We shall discuss the debate about whether to use the Futures chart or the spot price chart when trading in the FNO (Futures and Options) market, how future prices are derived and introduce a Cash and Carry Arbitrage strategy.

Basic Terms

a) Spot Price: The spot price refers to the current market price of a particular asset or stock at a given moment. It represents the actual market value of the asset.
b) Futures Price: The futures price is a derivative of the spot price. It is the price at which a futures contract for an asset is traded. Futures prices can differ from spot prices due to various factors.

Video Explanation

Why Use It?

-> Traders use the Futures chart for FNO trading because futures contracts have fixed expiry dates, providing clarity on market movements leading up to expiration.
-> Futures charts offer a more accurate representation of supply and demand dynamics, as they are based on future prices, aligning with FNO trading principles.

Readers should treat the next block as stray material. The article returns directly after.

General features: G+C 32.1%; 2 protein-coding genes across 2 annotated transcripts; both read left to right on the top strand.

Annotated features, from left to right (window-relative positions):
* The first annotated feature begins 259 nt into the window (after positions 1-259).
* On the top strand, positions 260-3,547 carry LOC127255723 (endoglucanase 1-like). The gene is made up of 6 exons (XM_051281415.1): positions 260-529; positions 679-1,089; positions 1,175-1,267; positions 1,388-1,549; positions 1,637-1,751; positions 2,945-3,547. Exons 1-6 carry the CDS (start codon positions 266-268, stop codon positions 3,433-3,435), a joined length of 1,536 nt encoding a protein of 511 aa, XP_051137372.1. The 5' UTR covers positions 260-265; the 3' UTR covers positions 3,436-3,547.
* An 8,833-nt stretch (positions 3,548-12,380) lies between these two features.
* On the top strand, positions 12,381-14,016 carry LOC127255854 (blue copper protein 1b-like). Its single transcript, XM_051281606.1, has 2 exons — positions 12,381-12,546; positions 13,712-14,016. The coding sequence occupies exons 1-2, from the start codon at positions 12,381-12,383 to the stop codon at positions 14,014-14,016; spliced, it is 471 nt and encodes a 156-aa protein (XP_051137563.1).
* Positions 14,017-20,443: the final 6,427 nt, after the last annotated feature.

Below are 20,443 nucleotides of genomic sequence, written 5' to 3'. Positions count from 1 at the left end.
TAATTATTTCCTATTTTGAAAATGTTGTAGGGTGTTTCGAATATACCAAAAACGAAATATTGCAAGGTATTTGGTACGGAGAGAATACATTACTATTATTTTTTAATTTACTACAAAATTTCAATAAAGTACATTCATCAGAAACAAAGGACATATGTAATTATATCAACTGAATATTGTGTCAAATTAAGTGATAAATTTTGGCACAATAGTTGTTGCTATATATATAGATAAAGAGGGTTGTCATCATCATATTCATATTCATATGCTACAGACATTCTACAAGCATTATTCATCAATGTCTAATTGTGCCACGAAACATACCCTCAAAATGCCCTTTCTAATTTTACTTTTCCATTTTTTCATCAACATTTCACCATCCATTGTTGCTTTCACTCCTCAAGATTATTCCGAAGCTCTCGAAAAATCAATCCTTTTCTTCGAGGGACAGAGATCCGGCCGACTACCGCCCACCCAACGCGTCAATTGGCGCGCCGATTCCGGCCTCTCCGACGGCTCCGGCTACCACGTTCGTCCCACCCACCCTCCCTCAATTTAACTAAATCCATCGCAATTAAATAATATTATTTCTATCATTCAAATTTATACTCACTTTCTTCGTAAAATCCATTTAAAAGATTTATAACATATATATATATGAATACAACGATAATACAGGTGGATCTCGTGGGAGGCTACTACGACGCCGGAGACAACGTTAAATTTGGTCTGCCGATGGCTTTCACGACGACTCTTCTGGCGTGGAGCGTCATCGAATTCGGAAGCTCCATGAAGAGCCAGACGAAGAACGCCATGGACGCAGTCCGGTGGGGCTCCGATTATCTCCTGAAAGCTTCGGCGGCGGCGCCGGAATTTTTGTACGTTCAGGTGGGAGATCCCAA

Analysis-> Instrument Overview-> Futures-> Future Vs Spot

How to Use It

-> A trading strategy discussed in the video is Cash and Carry Arbitrage, which capitalizes on price differences between spot and futures prices.
-> To implement this strategy, traders buy the underlying asset (spot) and simultaneously sell its equivalent futures contract when there is a significant price difference.
-> The goal is to profit from the convergence of spot and futures prices at the time of contract expiration.


a) Why do spot and futures prices differ?

-> Spot and futures prices can vary due to factors like the risk-free rate, time to contract expiry, and potential dividends. These differences are collectively referred to as the “basis” or “spread.”

b) How is the Futures price calculated?

-> The Futures price is calculated using the formula: Futures Price = Spot Price × (1 + Risk-Free Rate × (Time to Expiry / 365)) – Dividends. The risk-free rate is often approximated using the RBI 91-day treasury bill rate.

c) When should I use the Futures chart or spot chart for trading?

-> Traders often use the Futures chart for FNO trading due to fixed expiry dates and a more accurate representation of supply and demand. For regular equity trading, the spot chart is suitable for immediate buy and sell decisions. However, the movement of spot and futures prices should align, and they must converge at contract expiry.


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